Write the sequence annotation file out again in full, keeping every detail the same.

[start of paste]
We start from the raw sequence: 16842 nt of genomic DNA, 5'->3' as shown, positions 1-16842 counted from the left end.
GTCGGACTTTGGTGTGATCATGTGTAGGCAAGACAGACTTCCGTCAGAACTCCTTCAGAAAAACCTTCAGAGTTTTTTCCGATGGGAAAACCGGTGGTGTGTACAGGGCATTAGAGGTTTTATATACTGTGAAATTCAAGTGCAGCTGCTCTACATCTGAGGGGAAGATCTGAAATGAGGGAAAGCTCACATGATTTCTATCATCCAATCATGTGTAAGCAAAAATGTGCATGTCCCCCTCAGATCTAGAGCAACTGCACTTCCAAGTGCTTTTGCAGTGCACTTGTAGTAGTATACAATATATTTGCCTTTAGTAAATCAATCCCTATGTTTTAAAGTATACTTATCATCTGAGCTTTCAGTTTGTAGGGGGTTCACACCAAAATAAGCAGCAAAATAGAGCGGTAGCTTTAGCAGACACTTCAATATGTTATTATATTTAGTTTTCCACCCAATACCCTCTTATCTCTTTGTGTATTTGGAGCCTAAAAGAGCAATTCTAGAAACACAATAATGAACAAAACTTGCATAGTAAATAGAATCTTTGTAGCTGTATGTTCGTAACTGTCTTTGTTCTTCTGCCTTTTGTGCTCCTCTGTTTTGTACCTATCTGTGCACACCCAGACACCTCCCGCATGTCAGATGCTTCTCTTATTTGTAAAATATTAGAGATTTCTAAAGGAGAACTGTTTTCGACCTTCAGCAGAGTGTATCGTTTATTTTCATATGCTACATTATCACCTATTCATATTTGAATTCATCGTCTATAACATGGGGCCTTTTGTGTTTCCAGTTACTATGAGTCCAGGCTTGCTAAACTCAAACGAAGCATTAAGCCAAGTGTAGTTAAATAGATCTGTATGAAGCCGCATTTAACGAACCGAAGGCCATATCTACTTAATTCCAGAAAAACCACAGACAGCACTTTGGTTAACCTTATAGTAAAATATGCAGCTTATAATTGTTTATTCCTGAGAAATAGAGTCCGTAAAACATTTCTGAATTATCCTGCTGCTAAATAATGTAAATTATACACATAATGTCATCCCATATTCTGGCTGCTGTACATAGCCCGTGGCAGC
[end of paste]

We start from the raw sequence: 16842 nt of genomic DNA, 5'->3' as shown, positions 1-16842 counted from the left end.
GTCGGACTTTGGTGTGATCATGTGTAGGCAAGACAGACTTCCGTCAGAACTCCTTCAGAAAAACCTTCAGAGTTTTTTCCGATGGGAAAACCGGTGGTGTGTACAGGGCATTAGAGGTTTTATATACTGTGAAATTCAAGTGCAGCTGCTCTACATCTGAGGGGAAGATCTGAAATGAGGGAAAGCTCACATGATTTCTATCATCCAATCATGTGTAAGCAAAAATGTGCATGTCCCCCTCAGATCTAGAGCAACTGCACTTCCAAGTGCTTTTGCAGTGCACTTGTAGTAGTATACAATATATTTGCCTTTAGTAAATCAATCCCTATGTTTTAAAGTATACTTATCATCTGAGCTTTCAGTTTGTAGGGGGTTCACACCAAAATAAGCAGCAAAATAGAGCGGTAGCTTTAGCAGACACTTCAATATGTTATTATATTTAGTTTTCCACCCAATACCCTCTTATCTCTTTGTGTATTTGGAGCCTAAAAGAGCAATTCTAGAAACACAATAATGAACAAAACTTGCATAGTAAATAGAATCTTTGTAGCTGTATGTTCGTAACTGTCTTTGTTCTTCTGCCTTTTGTGCTCCTCTGTTTTGTACCTATCTGTGCACACCCAGACACCTCCCGCATGTCAGATGCTTCTCTTATTTGTAAAATATTAGAGATTTCTAAAGGAGAACTGTTTTCGACCTTCAGCAGAGTGTATCGTTTATTTTCATATGCTACATTATCACCTATTCATATTTGAATTCATCGTCTATAACATGGGGCCTTTTGTGTTTCCAGTTACTATGAGTCCAGGCTTGCTAAACTCAAACGAAGCATTAAGCCAAGTGTAGTTAAATAGATCTGTATGAAGCCGCATTTAACGAACCGAAGGCCATATCTACTTAATTCCAGAAAAACCACAGACAGCACTTTGGTTAACCTTATAGTAAAATATGCAGCTTATAATTGTTTATTCCTGAGAAATAGAGTCCGTAAAACATTTCTGAATTATCCTGCTGCTAAATAATGTAAATTATACACATAATGTCATCCCATATTCTGGCTGCTGTACATAGCCCGTGGCAGC